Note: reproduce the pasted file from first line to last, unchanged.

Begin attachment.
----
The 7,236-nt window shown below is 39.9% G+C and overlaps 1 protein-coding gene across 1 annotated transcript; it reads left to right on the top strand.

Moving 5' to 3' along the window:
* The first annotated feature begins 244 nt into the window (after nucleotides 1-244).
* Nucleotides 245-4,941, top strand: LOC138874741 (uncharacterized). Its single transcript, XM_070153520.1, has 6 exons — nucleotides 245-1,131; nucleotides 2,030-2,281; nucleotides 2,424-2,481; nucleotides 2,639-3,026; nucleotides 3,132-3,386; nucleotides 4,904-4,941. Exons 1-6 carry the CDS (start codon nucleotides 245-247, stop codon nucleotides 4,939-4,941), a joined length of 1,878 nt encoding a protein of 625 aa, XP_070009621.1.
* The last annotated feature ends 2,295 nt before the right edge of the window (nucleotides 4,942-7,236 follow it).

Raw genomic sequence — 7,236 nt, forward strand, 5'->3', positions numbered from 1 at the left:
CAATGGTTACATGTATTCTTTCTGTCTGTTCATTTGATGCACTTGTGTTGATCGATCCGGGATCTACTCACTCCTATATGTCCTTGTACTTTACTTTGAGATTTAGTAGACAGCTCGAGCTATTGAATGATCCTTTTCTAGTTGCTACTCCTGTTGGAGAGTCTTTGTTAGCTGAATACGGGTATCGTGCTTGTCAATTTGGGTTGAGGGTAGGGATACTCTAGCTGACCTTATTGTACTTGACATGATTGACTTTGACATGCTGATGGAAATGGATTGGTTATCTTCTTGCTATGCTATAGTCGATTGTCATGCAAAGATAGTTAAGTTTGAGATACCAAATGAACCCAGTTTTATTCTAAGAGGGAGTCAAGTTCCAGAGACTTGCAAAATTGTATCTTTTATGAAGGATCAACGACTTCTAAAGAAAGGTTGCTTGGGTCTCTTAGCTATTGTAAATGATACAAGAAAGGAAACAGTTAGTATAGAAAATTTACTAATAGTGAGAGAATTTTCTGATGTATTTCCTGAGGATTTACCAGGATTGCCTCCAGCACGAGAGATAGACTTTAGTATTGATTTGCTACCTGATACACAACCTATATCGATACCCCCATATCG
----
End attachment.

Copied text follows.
The 7,236-nt window shown below is 39.9% G+C and overlaps 1 protein-coding gene across 1 annotated transcript; it reads left to right on the top strand.

Moving 5' to 3' along the window:
* The first annotated feature begins 244 nt into the window (after nucleotides 1-244).
* Nucleotides 245-4,941, top strand: LOC138874741 (uncharacterized). Its single transcript, XM_070153520.1, has 6 exons — nucleotides 245-1,131; nucleotides 2,030-2,281; nucleotides 2,424-2,481; nucleotides 2,639-3,026; nucleotides 3,132-3,386; nucleotides 4,904-4,941. Exons 1-6 carry the CDS (start codon nucleotides 245-247, stop codon nucleotides 4,939-4,941), a joined length of 1,878 nt encoding a protein of 625 aa, XP_070009621.1.
* The last annotated feature ends 2,295 nt before the right edge of the window (nucleotides 4,942-7,236 follow it).

Raw genomic sequence — 7,236 nt, forward strand, 5'->3', positions numbered from 1 at the left:
CAATGGTTACATGTATTCTTTCTGTCTGTTCATTTGATGCACTTGTGTTGATCGATCCGGGATCTACTCACTCCTATATGTCCTTGTACTTTACTTTGAGATTTAGTAGACAGCTCGAGCTATTGAATGATCCTTTTCTAGTTGCTACTCCTGTTGGAGAGTCTTTGTTAGCTGAATACGGGTATCGTGCTTGTCAATTTGGGTTGAGGGTAGGGATACTCTAGCTGACCTTATTGTACTTGACATGATTGACTTTGACATGCTGATGGAAATGGATTGGTTATCTTCTTGCTATGCTATAGTCGATTGTCATGCAAAGATAGTTAAGTTTGAGATACCAAATGAACCCAGTTTTATTCTAAGAGGGAGTCAAGTTCCAGAGACTTGCAAAATTGTATCTTTTATGAAGGATCAACGACTTCTAAAGAAAGGTTGCTTGGGTCTCTTAGCTATTGTAAATGATACAAGAAAGGAAACAGTTAGTATAGAAAATTTACTAATAGTGAGAGAATTTTCTGATGTATTTCCTGAGGATTTACCAGGATTGCCTCCAGCACGAGAGATAGACTTTAGTATTGATTTGCTACCTGATACACAACCTATATCGATACCCCCATATCG